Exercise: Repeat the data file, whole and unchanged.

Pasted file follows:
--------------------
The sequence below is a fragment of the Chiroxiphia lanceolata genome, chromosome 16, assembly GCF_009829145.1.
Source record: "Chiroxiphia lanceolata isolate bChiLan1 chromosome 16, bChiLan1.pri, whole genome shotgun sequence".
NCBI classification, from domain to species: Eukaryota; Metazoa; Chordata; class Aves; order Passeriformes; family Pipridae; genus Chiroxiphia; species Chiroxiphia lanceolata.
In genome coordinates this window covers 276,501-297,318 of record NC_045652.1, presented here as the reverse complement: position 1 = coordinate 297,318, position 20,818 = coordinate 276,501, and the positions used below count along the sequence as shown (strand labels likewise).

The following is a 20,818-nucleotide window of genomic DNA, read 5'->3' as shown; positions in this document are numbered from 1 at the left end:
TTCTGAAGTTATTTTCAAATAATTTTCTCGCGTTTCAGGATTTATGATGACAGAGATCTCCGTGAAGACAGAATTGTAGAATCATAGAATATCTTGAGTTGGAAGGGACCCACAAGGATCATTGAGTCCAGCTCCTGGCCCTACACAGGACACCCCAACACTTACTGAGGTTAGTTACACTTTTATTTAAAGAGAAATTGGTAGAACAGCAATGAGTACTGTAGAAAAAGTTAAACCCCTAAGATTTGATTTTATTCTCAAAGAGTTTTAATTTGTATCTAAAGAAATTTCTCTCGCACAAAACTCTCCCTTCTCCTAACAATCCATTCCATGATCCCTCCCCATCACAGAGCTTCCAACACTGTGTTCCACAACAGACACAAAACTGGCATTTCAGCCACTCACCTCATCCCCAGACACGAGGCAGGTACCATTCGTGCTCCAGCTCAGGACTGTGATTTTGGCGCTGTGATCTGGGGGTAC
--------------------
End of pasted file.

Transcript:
The sequence below is a fragment of the Chiroxiphia lanceolata genome, chromosome 16, assembly GCF_009829145.1.
Source record: "Chiroxiphia lanceolata isolate bChiLan1 chromosome 16, bChiLan1.pri, whole genome shotgun sequence".
NCBI classification, from domain to species: Eukaryota; Metazoa; Chordata; class Aves; order Passeriformes; family Pipridae; genus Chiroxiphia; species Chiroxiphia lanceolata.
In genome coordinates this window covers 276,501-297,318 of record NC_045652.1, presented here as the reverse complement: position 1 = coordinate 297,318, position 20,818 = coordinate 276,501, and the positions used below count along the sequence as shown (strand labels likewise).

The following is a 20,818-nucleotide window of genomic DNA, read 5'->3' as shown; positions in this document are numbered from 1 at the left end:
TTCTGAAGTTATTTTCAAATAATTTTCTCGCGTTTCAGGATTTATGATGACAGAGATCTCCGTGAAGACAGAATTGTAGAATCATAGAATATCTTGAGTTGGAAGGGACCCACAAGGATCATTGAGTCCAGCTCCTGGCCCTACACAGGACACCCCAACACTTACTGAGGTTAGTTACACTTTTATTTAAAGAGAAATTGGTAGAACAGCAATGAGTACTGTAGAAAAAGTTAAACCCCTAAGATTTGATTTTATTCTCAAAGAGTTTTAATTTGTATCTAAAGAAATTTCTCTCGCACAAAACTCTCCCTTCTCCTAACAATCCATTCCATGATCCCTCCCCATCACAGAGCTTCCAACACTGTGTTCCACAACAGACACAAAACTGGCATTTCAGCCACTCACCTCATCCCCAGACACGAGGCAGGTACCATTCGTGCTCCAGCTCAGGACTGTGATTTTGGCGCTGTGATCTGGGGGTAC